Pennsylvania updates remote work tax policy as COVID rates drop

The COVID-19 pandemic is by no means over, but with transmission rates down 94.4% since their January 2021 peak, many companies are back to business as usual — with or without masks and other heightened safety measures. Other businesses are finalizing return-to-office plans. In turn, some states are revising remote work tax policies adopted last year. Pennsylvania’s temporary telework tax policy will end June 30, 2021.

In 2020, the Pennsylvania Department of Revenue said it would not seek to impose sales and use tax nexus or corporate income tax nexus “solely on the basis” of employees temporarily working remotely in Pennsylvania because of the pandemic. (Nexus is the connection between a business and a taxing authority that creates a tax obligation for the business.) But starting July 1, 2021, Pennsylvania is resuming enforcement of its pre-COVID-19 telework tax policy. This will affect sales and use tax as well as corporate income tax and withholding tax.

Impact on sales and use tax

For sales and use tax, a company that maintains a place of business in the commonwealth is required to collect and remit sales tax. Maintaining a place of business includes “engaging in any activity as a business within this commonwealth by any person, either directly or through a subsidiary, representative, or an agent.”

Consequently, any company with an employee working remotely from the Keystone State after June 30, 2021, “may have nexus for 2021 and future years based solely on the activities of that employee.” 

Impact on income tax and withholding tax

The temporary tax relief in Pennsylvania affected both employees and employers, as will eliminating it and returning to pre-pandemic policy.

Impact on employees

For the duration of the COVID-19 state of emergency, compensation for nonresidents who were working in Pennsylvania before the pandemic remained sourced to Pennsylvania for all tax purposes. This includes employer withholding, PA-40 reporting, and three-factor business income apportionment for S corporations, partnerships, and individuals. Likewise, compensation for Pennsylvania residents who were working out of state prior to the pandemic remained sourced to that state, and residents could continue to claim a resident credit for tax paid to the other state.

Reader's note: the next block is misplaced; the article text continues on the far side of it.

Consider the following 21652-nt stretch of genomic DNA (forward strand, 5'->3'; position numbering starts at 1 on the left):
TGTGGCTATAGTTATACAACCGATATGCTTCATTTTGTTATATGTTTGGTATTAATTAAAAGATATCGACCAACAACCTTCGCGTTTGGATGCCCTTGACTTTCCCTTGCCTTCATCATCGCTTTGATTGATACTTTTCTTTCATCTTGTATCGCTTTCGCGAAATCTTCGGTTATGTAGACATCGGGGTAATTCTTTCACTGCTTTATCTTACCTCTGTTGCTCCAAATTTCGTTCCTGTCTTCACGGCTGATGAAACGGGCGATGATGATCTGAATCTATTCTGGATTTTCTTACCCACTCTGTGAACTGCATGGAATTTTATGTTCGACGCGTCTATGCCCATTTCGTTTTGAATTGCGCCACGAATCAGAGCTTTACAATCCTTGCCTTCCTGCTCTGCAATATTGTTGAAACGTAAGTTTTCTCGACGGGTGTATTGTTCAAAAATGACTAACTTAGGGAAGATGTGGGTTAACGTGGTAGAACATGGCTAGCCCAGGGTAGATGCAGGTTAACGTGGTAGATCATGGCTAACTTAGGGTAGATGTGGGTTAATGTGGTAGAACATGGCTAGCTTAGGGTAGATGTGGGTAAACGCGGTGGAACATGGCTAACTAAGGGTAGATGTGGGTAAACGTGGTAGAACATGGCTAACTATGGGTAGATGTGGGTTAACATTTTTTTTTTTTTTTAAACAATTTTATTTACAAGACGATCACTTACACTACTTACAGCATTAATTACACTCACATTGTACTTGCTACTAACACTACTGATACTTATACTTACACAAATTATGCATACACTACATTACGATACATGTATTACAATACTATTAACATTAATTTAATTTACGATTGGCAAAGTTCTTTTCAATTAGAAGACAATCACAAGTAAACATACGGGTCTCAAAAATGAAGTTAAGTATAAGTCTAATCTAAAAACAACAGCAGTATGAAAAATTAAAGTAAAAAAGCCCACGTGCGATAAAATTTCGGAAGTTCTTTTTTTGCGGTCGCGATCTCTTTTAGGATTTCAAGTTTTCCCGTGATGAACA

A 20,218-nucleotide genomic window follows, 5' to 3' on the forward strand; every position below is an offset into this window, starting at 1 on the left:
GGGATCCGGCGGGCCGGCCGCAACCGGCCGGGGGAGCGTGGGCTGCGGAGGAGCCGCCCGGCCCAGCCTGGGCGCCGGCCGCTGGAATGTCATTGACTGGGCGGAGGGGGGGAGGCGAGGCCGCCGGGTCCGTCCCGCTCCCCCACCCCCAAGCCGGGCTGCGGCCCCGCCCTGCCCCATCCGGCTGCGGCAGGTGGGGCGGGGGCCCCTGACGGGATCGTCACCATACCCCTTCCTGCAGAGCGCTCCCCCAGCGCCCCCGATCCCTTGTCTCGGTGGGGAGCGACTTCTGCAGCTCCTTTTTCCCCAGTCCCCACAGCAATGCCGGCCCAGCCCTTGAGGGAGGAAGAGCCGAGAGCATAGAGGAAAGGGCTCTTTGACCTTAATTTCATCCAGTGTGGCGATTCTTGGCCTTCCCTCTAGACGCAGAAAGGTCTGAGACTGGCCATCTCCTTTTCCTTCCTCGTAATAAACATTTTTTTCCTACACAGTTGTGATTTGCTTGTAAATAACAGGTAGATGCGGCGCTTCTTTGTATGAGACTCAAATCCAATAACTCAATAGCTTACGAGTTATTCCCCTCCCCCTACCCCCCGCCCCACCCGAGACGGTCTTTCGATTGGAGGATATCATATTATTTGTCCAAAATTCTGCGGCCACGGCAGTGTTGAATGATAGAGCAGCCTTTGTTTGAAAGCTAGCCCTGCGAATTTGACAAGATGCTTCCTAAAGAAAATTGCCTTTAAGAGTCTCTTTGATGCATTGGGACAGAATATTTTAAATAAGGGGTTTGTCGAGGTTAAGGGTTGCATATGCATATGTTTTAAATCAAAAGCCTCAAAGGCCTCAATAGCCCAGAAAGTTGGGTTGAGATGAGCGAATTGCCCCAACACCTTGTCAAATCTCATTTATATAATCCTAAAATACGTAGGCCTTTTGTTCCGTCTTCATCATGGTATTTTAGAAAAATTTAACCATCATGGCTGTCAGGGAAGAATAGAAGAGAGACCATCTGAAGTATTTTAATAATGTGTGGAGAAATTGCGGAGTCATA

From July 1, 2021, employees must apply existing tax law to their current situation. Thus, a Pennsylvania resident working full time from home rather than at their employer’s location in another state should treat their compensation as Pennsylvania source income. Residents cannot claim a resident credit for Pennsylvania source income even if the other state taxes their income.

A nonresident employee required to telework full time from home in another state should treat their income as non-Pennsylvania source income, even if their employer is in Pennsylvania. In such cases, the employer isn’t required to withhold on the employee’s compensation.

Impact on employers

During the pandemic, Pennsylvania employers with a nonresident employee temporarily working from home due to COVID-19 in a state with no reciprocity agreement with Pennsylvania were advised to continue sourcing the employee’s income to Pennsylvania, and to keep withholding on that compensation.

Out-of-state employers whose only connection to Pennsylvania is an employee remotely working full time from home in the commonwealth may withhold on such employee’s compensation. However, withholding isn’t required.

A corporation is subject to income tax in Pennsylvania if it:

  • Carries on activities in Pennsylvania
  • Does business in Pennsylvania
  • Has capital or property employed or used in Pennsylvania
  • Has one or more employees conducting business activities on its behalf in Pennsylvania
  • Owns property in Pennsylvania

According to the department, a non-filing out-of-state corporation that employs a Pennsylvania resident who works from home in Pennsylvania after June 30, 2021, “has nexus for 2021 and future years based solely on the activities of that employee unless the telework activity is protected by P.L. 86-272 [the Interstate Income Tax Act of 1959], i.e., solicitation of sales of tangible personal property with orders approved and shipped from inventory outside Pennsylvania.”

See the Department of Revenue’s Telework Guidance for more details.

COVID-19 tax relief is coming to an end

A host of COVID-19 state tax relief programs have already ended. Like Pennsylvania, states that temporarily waived enforcement of certain nexus laws due to mandatory remote work requirements will be reevaluating those policies, if they haven’t already.

In some instances, this is causing friction between states. For example, New Hampshire is suing Massachusetts for taxing income from New Hampshire residents working remotely in the Live Free or Die state during the pandemic. Prior to the pandemic, close to 100,000 New Hampshire residents typically commuted to the Bay State for work.

Individuals and businesses need to consider how remote work impacts tax obligations as the deadline for remote work tax relief in Pennsylvania approaches, and as other states confront this issue. Delve deeper into this issue in Taxing Tomorrow: States reshape nexus laws for remote employees.

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